By: Jillian Bellefontaine
Oliver Murphy, a 76-year-old West Chezzetcook man, has been perfecting the art of scything for as long as he can remember. Scything is the art of mowing and trimming grass and plants. It is done with a repeated swinging motion from one side of the body to the other while holding the blade of the scythe quite close to the ground.
Growing up, Murphy quickly learned this old art from his father, who had also been scything his whole life. They fed the hay they scythed to the family’s cattle. For about the last 12 years, Murphy has enjoyed participating in the scything competition every summer at the New Ross Museum here in Nova Scotia.
When asked if he had a preference between a straight-handled scythe and a curved-handled scythe, Murphy said he had never bothered to try a straight-handled one. He learned on a curved-handled scythe, and has stuck to what he knows his whole life.
Oliver Murphy, one of Nova Scotia’s finest scything masters, took a whack at some Japanese knotweed at the Deanery Project in Ship Harbour on July 5th 2017. (Photo: Jill Bellefontaine)
He emphasized that a sharp blade was the key to successful scything. “When cutting grass, you can usually continue for about an hour before having to stop and sharpen your blade,” Murphy said. “But cutting anything thicker than grass, you will need to sharpen your blade every 30 minutes or less. Having a sharp blade is one of the most important things about scything. Without a sharp blade, the job won’t get done properly.” If you’re interested in taking up scything, Murphy said his go to spots for new blades were Lee Valley Tools and Halifax Seed.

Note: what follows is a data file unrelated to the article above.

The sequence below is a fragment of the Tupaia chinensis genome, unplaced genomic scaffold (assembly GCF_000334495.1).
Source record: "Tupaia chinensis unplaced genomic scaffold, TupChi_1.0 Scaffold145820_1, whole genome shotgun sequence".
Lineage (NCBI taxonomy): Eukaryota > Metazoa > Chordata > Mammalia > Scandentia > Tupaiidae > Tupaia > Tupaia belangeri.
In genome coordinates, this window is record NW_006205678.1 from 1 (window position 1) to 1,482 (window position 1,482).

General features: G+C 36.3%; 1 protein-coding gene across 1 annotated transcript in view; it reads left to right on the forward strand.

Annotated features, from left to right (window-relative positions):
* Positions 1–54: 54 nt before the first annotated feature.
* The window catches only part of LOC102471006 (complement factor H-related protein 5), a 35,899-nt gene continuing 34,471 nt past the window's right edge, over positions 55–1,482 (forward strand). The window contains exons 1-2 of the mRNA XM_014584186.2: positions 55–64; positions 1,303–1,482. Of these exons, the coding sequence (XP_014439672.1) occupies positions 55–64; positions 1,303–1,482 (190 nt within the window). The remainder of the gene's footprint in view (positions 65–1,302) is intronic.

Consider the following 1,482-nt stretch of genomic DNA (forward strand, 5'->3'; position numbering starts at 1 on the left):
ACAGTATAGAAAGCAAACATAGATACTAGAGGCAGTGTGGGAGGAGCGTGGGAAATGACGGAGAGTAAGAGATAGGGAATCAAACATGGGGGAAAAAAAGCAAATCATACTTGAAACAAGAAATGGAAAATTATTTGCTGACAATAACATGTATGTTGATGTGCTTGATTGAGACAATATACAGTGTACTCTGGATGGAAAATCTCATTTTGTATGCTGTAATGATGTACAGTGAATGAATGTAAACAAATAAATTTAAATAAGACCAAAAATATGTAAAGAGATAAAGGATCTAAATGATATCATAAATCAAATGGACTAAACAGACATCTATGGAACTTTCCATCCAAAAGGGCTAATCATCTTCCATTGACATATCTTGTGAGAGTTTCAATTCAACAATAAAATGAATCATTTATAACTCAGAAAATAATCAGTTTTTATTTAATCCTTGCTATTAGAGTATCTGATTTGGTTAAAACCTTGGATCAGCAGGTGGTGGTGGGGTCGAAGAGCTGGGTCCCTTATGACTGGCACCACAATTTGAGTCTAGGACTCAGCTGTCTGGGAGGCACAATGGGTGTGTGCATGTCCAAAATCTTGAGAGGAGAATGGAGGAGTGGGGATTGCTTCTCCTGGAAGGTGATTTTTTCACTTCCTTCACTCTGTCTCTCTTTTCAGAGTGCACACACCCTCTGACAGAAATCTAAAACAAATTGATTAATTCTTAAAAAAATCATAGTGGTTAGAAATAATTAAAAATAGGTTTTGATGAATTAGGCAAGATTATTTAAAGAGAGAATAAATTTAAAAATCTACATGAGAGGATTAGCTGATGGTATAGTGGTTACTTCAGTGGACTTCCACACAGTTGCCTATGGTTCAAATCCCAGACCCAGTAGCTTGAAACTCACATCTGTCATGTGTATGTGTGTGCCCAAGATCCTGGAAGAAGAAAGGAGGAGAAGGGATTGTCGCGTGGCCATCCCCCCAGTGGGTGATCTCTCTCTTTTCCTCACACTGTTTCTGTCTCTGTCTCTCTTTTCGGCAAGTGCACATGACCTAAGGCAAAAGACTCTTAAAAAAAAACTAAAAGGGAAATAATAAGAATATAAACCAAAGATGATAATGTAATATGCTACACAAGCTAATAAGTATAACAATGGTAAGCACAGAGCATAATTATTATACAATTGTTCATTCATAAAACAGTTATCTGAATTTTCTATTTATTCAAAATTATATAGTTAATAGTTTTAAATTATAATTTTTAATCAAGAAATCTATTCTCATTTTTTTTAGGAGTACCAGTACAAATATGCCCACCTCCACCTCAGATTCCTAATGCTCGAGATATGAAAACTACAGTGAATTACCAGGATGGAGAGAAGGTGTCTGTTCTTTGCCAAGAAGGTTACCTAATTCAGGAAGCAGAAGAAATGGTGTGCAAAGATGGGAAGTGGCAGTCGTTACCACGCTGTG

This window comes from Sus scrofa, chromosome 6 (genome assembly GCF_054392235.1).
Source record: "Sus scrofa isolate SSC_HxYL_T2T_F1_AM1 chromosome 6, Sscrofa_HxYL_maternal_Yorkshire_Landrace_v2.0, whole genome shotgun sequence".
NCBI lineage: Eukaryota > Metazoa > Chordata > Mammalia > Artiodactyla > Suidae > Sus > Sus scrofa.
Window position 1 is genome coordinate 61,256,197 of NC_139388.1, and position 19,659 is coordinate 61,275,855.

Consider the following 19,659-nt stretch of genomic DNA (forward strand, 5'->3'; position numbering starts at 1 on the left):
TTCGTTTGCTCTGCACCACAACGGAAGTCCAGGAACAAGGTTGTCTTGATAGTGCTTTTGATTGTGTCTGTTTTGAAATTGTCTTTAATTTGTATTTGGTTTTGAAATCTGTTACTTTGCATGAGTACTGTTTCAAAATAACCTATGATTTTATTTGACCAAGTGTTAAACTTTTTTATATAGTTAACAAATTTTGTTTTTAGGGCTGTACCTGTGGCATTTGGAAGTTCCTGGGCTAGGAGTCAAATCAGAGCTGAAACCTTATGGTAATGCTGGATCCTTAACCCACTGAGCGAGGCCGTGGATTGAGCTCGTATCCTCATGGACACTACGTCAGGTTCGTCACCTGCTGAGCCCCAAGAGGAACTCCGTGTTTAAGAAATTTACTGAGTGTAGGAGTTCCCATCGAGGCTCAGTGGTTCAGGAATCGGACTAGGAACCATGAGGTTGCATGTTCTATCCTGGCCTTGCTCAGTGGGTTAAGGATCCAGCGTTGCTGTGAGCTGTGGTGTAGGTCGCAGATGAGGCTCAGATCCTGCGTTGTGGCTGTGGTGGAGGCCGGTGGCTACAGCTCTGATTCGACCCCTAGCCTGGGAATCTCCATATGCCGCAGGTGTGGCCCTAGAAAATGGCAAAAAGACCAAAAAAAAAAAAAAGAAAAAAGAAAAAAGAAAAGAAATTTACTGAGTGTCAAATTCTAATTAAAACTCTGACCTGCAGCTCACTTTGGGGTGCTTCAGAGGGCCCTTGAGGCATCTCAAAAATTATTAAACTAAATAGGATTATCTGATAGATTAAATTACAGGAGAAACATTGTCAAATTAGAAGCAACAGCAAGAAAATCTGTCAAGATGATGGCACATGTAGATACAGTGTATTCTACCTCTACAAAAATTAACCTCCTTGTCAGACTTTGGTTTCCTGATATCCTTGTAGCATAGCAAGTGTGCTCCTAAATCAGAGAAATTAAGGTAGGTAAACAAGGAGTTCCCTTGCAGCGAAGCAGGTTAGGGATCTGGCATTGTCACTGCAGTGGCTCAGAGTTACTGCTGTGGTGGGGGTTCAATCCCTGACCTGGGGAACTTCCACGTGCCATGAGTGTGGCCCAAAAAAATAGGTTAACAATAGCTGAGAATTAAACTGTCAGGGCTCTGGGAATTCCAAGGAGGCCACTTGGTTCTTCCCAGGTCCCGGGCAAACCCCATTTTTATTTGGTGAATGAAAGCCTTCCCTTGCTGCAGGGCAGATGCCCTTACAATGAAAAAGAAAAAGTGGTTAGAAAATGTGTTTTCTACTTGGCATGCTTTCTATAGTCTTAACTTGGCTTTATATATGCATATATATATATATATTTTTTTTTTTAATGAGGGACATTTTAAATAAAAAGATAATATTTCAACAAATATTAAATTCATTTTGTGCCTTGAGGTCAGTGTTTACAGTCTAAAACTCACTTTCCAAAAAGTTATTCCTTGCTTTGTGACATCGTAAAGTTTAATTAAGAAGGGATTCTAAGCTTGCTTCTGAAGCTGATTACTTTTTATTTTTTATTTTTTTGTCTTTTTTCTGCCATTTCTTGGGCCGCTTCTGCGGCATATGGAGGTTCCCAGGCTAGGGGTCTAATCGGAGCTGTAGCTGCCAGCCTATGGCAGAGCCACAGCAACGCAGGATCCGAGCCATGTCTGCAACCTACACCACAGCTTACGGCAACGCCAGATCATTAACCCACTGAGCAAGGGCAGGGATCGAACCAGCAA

Knotweed: According to the World Conservation Union, knotweed is one of the top 100 worst invasive species in the world. Quite often this aggressive and destructive plant is mistaken for a type of bamboo because of its thick and herbaceous stem. Although native to Eastern Asia, knotweed is in full force in many parts of Canada, and is widespread along the Eastern Shore.